A King County audit released Tuesday revealed racial disparities in arrests and uses of force, a lack of comprehensive data to analyze the role of race in officer relations, and highlighted several steps the King County Sheriff’s Office can take to improve its equity and transparency.
Black people make up 7% of King County but account for 25% of the arrest in the county, according to the report.
“This means black people are 350% more likely to be arrested by the King County Sheriff’s Office on a per capita basis,” Gee Scott, co-host of the Gee and Ursula Show on KIRO Newsradio, said on air.
“The auditor took the raw data, but in their audit, they do say they did not look at the individual situation,” said King County Sheriff Patti Cole-Tindall on the Gee and Ursula Show. “So we don’t know what the underlying facts were, and what led to the arrest or to the use of force. And I am committed to doing a thorough analysis to figure out what were those underlying facts.”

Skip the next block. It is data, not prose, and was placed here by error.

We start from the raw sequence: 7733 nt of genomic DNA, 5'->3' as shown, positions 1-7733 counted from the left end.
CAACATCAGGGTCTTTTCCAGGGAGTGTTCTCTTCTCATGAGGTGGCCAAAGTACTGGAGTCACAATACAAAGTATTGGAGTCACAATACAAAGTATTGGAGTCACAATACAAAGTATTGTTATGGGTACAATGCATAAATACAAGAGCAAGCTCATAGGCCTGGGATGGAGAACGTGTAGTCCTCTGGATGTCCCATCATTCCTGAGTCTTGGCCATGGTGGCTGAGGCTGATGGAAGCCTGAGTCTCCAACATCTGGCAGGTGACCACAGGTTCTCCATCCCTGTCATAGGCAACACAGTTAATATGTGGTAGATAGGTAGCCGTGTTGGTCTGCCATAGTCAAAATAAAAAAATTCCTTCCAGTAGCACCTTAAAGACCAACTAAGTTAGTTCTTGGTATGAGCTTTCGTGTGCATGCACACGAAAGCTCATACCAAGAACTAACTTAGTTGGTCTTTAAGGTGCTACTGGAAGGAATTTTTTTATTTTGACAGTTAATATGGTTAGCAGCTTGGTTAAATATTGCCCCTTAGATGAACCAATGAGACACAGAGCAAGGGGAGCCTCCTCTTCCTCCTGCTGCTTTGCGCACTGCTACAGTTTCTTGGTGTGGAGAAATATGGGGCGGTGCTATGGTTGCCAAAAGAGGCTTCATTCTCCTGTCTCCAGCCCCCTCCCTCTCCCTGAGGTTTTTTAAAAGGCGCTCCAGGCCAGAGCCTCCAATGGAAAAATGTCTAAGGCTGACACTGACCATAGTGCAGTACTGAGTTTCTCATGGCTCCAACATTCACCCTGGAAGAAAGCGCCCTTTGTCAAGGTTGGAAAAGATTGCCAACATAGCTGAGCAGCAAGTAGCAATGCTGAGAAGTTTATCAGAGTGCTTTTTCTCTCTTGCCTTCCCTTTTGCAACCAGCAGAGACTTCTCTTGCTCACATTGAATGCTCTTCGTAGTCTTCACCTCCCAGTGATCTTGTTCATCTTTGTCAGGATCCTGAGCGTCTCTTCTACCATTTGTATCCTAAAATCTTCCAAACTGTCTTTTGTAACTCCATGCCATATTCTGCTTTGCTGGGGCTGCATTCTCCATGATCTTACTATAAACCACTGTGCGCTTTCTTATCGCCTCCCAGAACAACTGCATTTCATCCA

White Officers were also more than twice as likely to use force than officers of other ethnicities according to the report.
Hispanic residents of King County are 50% more likely to have force used on them, while Black people are 29% more likely to have force used on them. Meanwhile, white people are 35% less likely to experience use of force, according to the report.
Cole-Tindall also stressed that she believes her deputies don’t stop people based on their skin color, ethnicity, or socio-economic background.
The post Racial Disparities in King County Sheriff’s Use of Force, More Data Needed Says Sheriff appeared first on American Renaissance.
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Author: Henry Wolff
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